May 18, 2021

In-Depth Characterization of a Mouse Model of Post-Traumatic Epilepsy for Biomarker and Drug Discovery

Abstract, originally published in Acta Neuropathologica Communications

Post-traumatic epilepsy (PTE) accounts for 5% of all epilepsies and 10–20% of the acquired forms. The latency between traumatic brain injury (TBI) and epilepsy onset in high-risk patients offers a therapeutic window for intervention to prevent or improve the disease course. However, progress towards effective treatments has been hampered by the lack of sensitive prognostic biomarkers of PTE, and of therapeutic targets. There is therefore a pressing clinical need for preclinical PTE models suitable for biomarker discovery and drug testing.

We characterized in-depth a model of severe TBI induced by controlled cortical impact evolving into PTE in CD1 adult male mice. To identify sensitive measures predictive of PTE development and severity, TBI mice were longitudinally monitored by video-electrocorticography (ECoG), examined by MRI, and tested for sensorimotor and cognitive deficits and locomotor activity. At the end of the video-ECoG recording mice were killed for brain histological analysis. PTE occurred in 58% of mice with frequent motor seizures (one seizure every other day), as determined up to 5 months post-TBI. The weight loss of PTE mice in 1 week after TBI correlated with the number of spontaneous seizures at 5 months. Moreover, the recovery rate of the sensorimotor deficit detected by the SNAP test before the predicted time of epilepsy onset was significantly lower in PTE mice than in those without epilepsy. Neuroscore, beam walk and cognitive deficit were similar in all TBI mice. The increase in the contusion volume, the volume of forebrain regions contralateral to the lesioned hemisphere and white matter changes over time assessed by MRI were similar in PTE and no-PTE mice. However, brain histology showed a more pronounced neuronal cell loss in the cortex and hippocampus contralateral to the injured hemisphere in PTE than in no-PTE mice.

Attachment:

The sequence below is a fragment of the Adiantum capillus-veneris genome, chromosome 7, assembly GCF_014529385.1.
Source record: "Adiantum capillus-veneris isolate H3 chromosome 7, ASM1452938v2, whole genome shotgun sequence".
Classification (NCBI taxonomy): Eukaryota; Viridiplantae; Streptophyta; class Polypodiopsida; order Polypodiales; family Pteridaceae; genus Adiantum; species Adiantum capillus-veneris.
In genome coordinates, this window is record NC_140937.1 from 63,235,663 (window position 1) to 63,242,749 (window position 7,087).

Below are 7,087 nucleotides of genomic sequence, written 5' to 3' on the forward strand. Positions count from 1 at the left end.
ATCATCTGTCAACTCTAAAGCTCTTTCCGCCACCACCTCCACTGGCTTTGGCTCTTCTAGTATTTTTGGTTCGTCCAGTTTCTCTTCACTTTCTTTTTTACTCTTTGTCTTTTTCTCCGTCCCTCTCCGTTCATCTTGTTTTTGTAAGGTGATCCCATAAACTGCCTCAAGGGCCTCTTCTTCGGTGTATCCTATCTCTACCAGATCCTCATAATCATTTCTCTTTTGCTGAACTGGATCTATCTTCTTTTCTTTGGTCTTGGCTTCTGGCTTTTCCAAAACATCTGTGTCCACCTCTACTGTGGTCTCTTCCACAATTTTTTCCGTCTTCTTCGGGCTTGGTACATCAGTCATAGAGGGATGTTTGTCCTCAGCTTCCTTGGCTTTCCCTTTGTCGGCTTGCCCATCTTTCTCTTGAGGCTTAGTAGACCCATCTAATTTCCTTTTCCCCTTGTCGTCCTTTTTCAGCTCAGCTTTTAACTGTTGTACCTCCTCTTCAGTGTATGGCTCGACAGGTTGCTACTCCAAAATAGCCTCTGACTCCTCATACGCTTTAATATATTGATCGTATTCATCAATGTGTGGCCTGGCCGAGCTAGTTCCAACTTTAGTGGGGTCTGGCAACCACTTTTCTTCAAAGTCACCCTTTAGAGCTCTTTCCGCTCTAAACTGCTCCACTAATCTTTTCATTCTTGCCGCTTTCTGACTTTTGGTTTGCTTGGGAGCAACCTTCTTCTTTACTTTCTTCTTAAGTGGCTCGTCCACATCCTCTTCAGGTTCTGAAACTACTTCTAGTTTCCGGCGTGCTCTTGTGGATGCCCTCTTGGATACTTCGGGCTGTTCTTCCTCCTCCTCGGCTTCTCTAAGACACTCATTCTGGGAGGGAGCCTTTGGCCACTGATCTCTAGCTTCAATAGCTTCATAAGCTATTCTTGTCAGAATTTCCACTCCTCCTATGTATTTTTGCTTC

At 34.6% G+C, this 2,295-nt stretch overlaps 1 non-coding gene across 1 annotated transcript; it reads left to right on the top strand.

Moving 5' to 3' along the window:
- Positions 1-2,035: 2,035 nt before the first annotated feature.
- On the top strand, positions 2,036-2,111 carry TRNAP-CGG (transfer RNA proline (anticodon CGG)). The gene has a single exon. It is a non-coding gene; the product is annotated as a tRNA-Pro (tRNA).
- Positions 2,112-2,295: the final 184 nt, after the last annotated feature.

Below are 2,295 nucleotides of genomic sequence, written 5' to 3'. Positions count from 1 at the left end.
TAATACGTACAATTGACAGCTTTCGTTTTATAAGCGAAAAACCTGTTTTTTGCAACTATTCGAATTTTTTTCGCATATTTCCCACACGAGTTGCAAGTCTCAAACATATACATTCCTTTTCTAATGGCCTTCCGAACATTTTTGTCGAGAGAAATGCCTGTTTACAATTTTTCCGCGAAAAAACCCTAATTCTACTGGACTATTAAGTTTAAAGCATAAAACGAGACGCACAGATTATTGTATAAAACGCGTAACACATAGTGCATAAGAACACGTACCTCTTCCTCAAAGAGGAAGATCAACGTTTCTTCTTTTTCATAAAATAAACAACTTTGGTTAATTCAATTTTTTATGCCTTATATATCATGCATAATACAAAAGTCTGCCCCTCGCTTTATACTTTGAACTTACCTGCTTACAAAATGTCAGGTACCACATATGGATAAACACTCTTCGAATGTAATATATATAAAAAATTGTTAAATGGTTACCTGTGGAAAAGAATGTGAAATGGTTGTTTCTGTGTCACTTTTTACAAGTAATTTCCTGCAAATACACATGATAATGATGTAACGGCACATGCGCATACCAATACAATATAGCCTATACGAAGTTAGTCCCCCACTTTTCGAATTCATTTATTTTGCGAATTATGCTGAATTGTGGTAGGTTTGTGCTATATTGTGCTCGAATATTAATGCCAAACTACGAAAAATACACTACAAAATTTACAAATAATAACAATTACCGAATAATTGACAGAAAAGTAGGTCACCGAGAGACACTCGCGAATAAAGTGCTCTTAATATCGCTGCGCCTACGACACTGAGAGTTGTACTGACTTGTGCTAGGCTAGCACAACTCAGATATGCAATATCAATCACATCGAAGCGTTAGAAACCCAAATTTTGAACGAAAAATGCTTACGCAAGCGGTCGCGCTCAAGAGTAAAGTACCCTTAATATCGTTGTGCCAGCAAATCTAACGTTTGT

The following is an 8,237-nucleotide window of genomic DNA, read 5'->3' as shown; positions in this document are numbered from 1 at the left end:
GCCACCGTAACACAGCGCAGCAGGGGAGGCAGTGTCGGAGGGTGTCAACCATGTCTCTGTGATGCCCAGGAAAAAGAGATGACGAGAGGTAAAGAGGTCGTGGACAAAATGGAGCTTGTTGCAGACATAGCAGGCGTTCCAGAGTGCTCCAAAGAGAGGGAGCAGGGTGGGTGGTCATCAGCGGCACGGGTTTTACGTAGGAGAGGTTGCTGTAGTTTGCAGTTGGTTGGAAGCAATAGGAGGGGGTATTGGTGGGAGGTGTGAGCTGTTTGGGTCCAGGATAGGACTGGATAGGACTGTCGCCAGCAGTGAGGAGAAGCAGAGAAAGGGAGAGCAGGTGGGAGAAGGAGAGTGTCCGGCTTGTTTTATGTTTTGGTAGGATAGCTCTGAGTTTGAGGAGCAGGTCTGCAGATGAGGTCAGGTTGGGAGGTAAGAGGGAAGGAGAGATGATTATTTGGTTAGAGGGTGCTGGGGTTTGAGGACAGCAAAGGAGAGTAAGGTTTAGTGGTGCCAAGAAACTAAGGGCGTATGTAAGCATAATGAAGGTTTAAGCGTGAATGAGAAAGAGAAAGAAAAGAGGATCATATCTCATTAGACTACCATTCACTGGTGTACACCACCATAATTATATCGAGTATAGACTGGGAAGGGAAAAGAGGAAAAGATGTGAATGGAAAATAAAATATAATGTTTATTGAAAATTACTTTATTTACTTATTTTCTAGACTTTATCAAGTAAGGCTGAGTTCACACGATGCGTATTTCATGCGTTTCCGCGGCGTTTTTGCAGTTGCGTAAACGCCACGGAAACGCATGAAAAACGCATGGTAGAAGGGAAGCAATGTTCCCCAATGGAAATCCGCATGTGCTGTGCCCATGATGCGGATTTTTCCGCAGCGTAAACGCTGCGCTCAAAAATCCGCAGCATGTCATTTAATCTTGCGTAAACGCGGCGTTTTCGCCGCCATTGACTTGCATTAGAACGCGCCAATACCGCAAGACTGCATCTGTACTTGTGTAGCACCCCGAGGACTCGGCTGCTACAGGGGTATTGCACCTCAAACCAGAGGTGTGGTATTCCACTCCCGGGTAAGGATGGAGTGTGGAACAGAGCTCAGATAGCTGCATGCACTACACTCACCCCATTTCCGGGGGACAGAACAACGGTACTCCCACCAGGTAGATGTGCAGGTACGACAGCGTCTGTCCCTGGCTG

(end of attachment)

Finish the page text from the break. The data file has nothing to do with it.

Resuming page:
The extensive functional and neuropathological characterization of this TBI model, provides a tool to identify sensitive measures of epilepsy development and severity clinically useful for increasing PTE prediction in high-risk TBI patients. The high PTE incidence and spontaneous seizures frequency in mice provide an ideal model for biomarker discovery and for testing new drugs.

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